One of the nice things about the Web has always been the diverse mix of people on it. In the relative anonymity of the Web, artists and sculptors hang out side-by-side with lawyers, accountants and CEOs, each with their own particular brand of views and opinions (which they're usually only too happy to express, to anyone who cares to listen!)
This multi-layered mix of opinions and feedback makes today's Web the modern equivalent of the Tower of Babel. It's also one of the most important reasons for its popularity - very few other places have the same level of energy, the same sense of refreshment, and the same feeling of excitement every time you visit.
Given this highly-interactive nature of the beast, it's no surprise that Web sites are also gradually becoming more and more accepting (and responsive) to user feedback. And, for a very long time, the simplest and most efficient way of capturing this user feedback has been via a so-called electronic "guestbook", which allowed visitors to a Web site to record impressions about their visit and provide suggestions for improvement.
A guestbook is also one of the best ways to transform a Web site from a one-way channel of communication - from publisher to reader - into a more interactive two-way street, where users can provide comments on the content or features of the site, and the site managers can respond with opinions, corrections or enhancements. This immediately has benefits for both parties involved - a better user experience for the site's visitors, and feedback from the horse's mouth for the site managers.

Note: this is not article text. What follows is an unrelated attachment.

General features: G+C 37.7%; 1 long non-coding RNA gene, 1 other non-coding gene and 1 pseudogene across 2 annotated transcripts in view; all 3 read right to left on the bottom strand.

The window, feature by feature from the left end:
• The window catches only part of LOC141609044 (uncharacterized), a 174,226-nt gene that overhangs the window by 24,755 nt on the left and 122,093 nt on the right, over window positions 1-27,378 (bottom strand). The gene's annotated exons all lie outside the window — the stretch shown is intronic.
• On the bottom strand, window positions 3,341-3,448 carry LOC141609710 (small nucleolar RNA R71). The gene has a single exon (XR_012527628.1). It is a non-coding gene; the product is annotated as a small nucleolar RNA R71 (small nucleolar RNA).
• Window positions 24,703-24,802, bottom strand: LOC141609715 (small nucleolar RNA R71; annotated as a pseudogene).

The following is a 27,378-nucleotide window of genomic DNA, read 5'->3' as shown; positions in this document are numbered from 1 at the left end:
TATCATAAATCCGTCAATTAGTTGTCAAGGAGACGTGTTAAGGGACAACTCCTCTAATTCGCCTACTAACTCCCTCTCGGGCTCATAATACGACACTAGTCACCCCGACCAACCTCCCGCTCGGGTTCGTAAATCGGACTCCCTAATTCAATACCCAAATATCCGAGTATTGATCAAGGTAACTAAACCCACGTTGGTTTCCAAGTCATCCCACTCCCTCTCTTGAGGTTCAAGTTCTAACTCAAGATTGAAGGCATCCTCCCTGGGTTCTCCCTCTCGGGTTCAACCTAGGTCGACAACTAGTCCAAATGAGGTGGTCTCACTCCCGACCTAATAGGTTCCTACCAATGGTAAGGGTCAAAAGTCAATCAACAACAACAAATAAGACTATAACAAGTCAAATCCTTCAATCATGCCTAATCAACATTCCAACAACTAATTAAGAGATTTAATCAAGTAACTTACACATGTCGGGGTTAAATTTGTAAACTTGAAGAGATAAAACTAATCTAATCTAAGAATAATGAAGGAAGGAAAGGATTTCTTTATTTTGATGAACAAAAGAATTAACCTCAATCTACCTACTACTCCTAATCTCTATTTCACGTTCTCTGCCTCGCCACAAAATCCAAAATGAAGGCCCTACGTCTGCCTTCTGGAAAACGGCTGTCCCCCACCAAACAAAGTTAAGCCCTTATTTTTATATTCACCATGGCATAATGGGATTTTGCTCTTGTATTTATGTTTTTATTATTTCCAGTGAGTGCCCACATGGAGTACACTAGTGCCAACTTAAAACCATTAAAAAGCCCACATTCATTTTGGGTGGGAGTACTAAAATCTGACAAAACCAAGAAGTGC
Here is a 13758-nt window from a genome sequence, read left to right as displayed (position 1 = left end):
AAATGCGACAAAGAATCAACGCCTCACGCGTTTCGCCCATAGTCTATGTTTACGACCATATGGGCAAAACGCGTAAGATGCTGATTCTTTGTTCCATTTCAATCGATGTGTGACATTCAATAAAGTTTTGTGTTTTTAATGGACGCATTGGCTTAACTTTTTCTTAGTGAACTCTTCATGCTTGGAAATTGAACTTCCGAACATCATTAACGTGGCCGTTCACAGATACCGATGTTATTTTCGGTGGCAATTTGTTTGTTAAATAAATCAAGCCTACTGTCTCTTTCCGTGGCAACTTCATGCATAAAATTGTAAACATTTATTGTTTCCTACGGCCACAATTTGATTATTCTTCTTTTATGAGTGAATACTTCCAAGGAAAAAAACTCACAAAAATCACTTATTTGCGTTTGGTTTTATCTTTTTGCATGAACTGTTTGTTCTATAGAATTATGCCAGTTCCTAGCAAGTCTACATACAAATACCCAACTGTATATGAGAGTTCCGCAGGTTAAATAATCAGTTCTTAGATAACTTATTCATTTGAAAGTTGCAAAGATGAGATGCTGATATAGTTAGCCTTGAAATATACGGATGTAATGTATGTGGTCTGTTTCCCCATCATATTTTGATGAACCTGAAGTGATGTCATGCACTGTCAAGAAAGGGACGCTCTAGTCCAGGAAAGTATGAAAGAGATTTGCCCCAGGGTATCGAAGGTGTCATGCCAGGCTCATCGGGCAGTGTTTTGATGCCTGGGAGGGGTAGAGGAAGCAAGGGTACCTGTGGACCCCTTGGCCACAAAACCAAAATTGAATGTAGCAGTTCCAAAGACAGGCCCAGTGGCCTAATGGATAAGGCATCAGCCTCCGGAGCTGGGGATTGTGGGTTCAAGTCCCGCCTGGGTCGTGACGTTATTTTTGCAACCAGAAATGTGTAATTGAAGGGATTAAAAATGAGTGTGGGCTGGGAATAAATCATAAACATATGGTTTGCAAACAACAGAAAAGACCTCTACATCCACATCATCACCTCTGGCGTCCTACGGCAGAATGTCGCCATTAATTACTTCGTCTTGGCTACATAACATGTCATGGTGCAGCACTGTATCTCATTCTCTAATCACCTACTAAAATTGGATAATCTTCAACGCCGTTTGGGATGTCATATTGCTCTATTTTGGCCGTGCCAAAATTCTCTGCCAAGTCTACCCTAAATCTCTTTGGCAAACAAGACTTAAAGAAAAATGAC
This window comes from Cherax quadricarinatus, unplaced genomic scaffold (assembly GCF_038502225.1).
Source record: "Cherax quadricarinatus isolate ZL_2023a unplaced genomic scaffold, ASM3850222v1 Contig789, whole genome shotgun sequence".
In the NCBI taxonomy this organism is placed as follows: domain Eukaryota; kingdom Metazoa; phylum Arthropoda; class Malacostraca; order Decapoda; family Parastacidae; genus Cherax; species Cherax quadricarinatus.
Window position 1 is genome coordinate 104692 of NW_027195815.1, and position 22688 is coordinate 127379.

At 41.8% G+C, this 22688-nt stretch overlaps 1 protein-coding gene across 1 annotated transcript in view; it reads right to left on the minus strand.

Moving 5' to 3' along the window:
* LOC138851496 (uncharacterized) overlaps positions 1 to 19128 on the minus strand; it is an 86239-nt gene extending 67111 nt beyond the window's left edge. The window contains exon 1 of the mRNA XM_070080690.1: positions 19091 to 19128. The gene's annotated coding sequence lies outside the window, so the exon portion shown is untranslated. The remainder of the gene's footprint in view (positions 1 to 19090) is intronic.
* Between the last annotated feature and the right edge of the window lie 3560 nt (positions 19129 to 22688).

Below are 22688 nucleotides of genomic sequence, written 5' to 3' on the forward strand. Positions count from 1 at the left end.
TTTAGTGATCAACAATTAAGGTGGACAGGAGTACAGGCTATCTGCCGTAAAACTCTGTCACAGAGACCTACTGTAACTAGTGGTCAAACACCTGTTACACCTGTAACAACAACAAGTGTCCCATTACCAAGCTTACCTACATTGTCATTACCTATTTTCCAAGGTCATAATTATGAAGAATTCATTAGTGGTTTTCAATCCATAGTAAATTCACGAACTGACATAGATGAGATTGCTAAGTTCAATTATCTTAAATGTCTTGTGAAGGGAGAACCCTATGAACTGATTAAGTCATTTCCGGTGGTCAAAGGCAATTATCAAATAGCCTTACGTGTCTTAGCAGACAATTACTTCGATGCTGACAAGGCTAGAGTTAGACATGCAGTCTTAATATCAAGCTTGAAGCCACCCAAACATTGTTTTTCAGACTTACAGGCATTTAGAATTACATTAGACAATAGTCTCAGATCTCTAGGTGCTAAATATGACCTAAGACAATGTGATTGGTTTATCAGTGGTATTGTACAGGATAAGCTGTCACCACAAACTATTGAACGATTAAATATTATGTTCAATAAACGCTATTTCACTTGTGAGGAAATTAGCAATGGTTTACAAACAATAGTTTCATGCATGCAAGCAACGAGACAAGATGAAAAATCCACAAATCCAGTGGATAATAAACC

Now, adding a guestbook to your site is pretty easy. Most often, your Web hosting provider will offer you a guestbook as part of your hosting package. In case you don't get it bundled in your contract, you can buy one from the numerous service providers out there, or even sit down and program one yourself.
If you picked the last option (either by necessity or simply because you're bored), then you're going to be glad you found this article. Over the next few pages, I'm going to be discussing how to integrate a free, open-source PHP class named patGuestbook into your Web site, so as to rapidly, efficiently and cost-effectively add guestbook capabilities to your Web presence.
The upside? You'll finally know what your visitors really think. The downside? The truth might hurt...